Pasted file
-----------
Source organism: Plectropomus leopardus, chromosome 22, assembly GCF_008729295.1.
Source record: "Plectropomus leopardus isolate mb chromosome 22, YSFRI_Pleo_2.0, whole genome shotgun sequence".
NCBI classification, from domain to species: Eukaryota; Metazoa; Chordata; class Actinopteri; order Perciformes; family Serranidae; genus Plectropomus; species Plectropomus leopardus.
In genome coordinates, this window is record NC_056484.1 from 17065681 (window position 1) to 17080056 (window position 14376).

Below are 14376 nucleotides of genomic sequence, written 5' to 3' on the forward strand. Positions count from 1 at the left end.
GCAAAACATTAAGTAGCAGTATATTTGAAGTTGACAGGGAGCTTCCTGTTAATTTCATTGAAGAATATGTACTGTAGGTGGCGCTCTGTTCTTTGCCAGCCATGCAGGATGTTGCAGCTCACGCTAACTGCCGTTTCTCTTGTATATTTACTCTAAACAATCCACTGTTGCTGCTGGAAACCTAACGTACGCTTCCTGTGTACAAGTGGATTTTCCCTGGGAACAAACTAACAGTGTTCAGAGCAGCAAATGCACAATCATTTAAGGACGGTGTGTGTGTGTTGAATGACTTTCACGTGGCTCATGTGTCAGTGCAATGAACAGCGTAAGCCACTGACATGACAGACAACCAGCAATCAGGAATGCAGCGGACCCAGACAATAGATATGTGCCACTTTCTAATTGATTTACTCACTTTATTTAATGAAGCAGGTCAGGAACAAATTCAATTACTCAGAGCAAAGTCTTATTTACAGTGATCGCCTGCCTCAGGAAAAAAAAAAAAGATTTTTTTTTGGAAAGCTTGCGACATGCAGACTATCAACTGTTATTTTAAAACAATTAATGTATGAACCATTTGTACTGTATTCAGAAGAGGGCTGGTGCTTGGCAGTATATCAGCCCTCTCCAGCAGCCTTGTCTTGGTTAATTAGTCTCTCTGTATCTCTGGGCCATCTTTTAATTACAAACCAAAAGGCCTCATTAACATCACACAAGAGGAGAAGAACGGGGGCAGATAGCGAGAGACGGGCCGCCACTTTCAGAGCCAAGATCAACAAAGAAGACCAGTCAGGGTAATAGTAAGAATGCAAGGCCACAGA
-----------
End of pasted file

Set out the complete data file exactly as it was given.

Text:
Source organism: Plectropomus leopardus, chromosome 22, assembly GCF_008729295.1.
Source record: "Plectropomus leopardus isolate mb chromosome 22, YSFRI_Pleo_2.0, whole genome shotgun sequence".
NCBI classification, from domain to species: Eukaryota; Metazoa; Chordata; class Actinopteri; order Perciformes; family Serranidae; genus Plectropomus; species Plectropomus leopardus.
In genome coordinates, this window is record NC_056484.1 from 17065681 (window position 1) to 17080056 (window position 14376).

Below are 14376 nucleotides of genomic sequence, written 5' to 3' on the forward strand. Positions count from 1 at the left end.
GCAAAACATTAAGTAGCAGTATATTTGAAGTTGACAGGGAGCTTCCTGTTAATTTCATTGAAGAATATGTACTGTAGGTGGCGCTCTGTTCTTTGCCAGCCATGCAGGATGTTGCAGCTCACGCTAACTGCCGTTTCTCTTGTATATTTACTCTAAACAATCCACTGTTGCTGCTGGAAACCTAACGTACGCTTCCTGTGTACAAGTGGATTTTCCCTGGGAACAAACTAACAGTGTTCAGAGCAGCAAATGCACAATCATTTAAGGACGGTGTGTGTGTGTTGAATGACTTTCACGTGGCTCATGTGTCAGTGCAATGAACAGCGTAAGCCACTGACATGACAGACAACCAGCAATCAGGAATGCAGCGGACCCAGACAATAGATATGTGCCACTTTCTAATTGATTTACTCACTTTATTTAATGAAGCAGGTCAGGAACAAATTCAATTACTCAGAGCAAAGTCTTATTTACAGTGATCGCCTGCCTCAGGAAAAAAAAAAAAGATTTTTTTTTGGAAAGCTTGCGACATGCAGACTATCAACTGTTATTTTAAAACAATTAATGTATGAACCATTTGTACTGTATTCAGAAGAGGGCTGGTGCTTGGCAGTATATCAGCCCTCTCCAGCAGCCTTGTCTTGGTTAATTAGTCTCTCTGTATCTCTGGGCCATCTTTTAATTACAAACCAAAAGGCCTCATTAACATCACACAAGAGGAGAAGAACGGGGGCAGATAGCGAGAGACGGGCCGCCACTTTCAGAGCCAAGATCAACAAAGAAGACCAGTCAGGGTAATAGTAAGAATGCAAGGCCACAGA